Location: Bio-oils Research Unit
Title: Physical properties study on partially bio-based lubricant blends: Thermally modified soybean oil with popular commercial esters Authors
|Sharma, Brajendra -|
Submitted to: International Journal of Sustainable Engineering
Publication Type: Peer Reviewed Journal
Publication Acceptance Date: February 10, 2011
Publication Date: February 1, 2012
Citation: Doll, K.M., Sharma, B.K. 2012. Physical properties study on partially bio-based lubricant blends: Thermally modified soybean oil with popular commercial esters. International Journal of Sustainable Engineering. 5(1):33-37. Interpretive Summary: We have blended modified soybean oil with conventional synthetic lubricant base stocks in order to synthesize a high performance lubricant that is partially bio-based. The use of lubricants is ubiquitous throughout industries, such as transportation and metal manufacturing, and one only has to look at the news to see the growing concern irreparable environmental damage caused by petroleum based products. However, bio-based products are not currently suitable for some applications. Although considerable effort is ongoing in regard to this issue, a blending is also a viable strategy where formulators can take advantage of synthetic materials yet still have a highly bio-based product. This research will benefit those formulators who are working on low cost lubricant formulations where a bio-based product is a clear advantage.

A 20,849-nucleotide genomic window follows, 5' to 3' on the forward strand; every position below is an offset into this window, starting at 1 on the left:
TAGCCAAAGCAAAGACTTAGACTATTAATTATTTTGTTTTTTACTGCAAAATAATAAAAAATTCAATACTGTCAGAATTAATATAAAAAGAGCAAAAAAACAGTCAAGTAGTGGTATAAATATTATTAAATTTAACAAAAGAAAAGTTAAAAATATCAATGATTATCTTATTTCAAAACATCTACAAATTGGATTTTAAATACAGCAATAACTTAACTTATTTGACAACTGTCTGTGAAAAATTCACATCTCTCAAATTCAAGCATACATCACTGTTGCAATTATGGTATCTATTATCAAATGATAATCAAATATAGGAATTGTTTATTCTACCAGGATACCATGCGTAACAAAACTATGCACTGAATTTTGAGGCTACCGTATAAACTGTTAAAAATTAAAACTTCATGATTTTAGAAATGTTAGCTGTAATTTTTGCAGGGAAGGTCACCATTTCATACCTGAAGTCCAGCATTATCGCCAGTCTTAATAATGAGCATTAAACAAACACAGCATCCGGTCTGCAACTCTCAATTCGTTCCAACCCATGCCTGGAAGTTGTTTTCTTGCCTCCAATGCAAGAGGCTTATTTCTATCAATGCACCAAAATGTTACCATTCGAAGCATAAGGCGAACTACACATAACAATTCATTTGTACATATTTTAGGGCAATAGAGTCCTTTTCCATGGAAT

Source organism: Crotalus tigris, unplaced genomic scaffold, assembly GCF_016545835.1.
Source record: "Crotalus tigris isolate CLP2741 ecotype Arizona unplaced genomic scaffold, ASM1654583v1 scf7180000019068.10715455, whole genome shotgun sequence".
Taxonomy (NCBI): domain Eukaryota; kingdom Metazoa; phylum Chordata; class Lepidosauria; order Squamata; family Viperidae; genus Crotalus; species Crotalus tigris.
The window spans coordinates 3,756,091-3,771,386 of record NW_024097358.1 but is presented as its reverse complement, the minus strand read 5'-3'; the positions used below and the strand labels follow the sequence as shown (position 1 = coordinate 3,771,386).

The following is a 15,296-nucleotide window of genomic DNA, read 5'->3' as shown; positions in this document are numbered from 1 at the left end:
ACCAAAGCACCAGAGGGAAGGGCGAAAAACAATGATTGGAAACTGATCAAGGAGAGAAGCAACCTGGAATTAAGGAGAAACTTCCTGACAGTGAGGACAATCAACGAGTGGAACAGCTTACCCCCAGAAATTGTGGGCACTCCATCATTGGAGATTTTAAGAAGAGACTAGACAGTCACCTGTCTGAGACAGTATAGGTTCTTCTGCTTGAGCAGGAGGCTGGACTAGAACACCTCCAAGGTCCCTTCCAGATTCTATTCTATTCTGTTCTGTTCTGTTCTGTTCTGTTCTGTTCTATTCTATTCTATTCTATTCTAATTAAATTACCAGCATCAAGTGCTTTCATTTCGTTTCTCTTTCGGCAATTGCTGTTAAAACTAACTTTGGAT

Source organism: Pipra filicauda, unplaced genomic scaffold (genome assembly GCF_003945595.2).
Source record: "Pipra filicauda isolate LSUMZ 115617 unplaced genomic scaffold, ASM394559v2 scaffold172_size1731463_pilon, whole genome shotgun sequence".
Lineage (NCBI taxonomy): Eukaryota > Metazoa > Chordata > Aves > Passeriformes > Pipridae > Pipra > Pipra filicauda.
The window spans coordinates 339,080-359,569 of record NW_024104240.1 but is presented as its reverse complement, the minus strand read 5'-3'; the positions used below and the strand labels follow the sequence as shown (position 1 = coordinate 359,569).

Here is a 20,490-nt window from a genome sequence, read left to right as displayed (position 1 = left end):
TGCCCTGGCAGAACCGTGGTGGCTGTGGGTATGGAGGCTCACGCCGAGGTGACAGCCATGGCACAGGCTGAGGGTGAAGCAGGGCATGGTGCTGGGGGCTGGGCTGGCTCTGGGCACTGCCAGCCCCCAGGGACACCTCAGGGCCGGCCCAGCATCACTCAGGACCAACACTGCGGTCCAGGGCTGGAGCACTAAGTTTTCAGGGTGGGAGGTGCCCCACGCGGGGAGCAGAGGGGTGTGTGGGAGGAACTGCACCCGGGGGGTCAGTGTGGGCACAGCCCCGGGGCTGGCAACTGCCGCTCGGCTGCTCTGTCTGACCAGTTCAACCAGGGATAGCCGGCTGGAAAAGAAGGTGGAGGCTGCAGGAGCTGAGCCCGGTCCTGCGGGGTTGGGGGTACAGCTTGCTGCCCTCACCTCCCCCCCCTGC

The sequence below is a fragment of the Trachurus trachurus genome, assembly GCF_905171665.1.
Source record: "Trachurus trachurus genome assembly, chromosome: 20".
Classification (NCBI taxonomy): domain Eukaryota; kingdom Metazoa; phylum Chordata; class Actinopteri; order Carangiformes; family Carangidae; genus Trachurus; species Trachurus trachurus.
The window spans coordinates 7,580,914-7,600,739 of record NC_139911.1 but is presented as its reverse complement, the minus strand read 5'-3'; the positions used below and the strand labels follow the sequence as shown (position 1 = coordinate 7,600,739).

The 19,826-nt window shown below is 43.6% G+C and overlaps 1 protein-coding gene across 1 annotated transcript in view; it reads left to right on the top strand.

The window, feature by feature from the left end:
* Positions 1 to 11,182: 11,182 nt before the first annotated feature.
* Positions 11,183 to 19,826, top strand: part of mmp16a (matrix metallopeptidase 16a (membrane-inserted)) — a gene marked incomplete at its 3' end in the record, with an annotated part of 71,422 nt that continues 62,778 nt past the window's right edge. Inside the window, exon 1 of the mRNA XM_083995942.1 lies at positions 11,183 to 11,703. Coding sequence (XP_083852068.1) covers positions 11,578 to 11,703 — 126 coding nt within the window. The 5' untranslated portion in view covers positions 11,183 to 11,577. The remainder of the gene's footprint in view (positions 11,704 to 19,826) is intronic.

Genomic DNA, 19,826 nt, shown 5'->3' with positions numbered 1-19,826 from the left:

Technical Abstract: An initial evaluation of several oils, including: soybean oil (SBO), high oleic SBO, and thermally modified SBO, compared their acid values and viscosities over 28 days stored at 85 deg C. As expected, the acid values and viscosities increased and the high oleic oil demonstrated a smaller effect. Surprisingly, the thermally modified oil was no better than ordinary SBO showing that a blending strategy may be necessary for the use of this oil in many lubricant applications. Lubricant blends were prepared by mixing thermally modified SBO with a series of compatible ester-based synthetic fluids. These displayed oxidative stabilities, by pressurized differential scanning calorimetry (PDSC), similar to the biobased oil, but the values obtained for viscosity and pour point were as expected from the blend ratio; that is, addition of more ester fluid into the blended lubricant made its properties more like the ester fluid.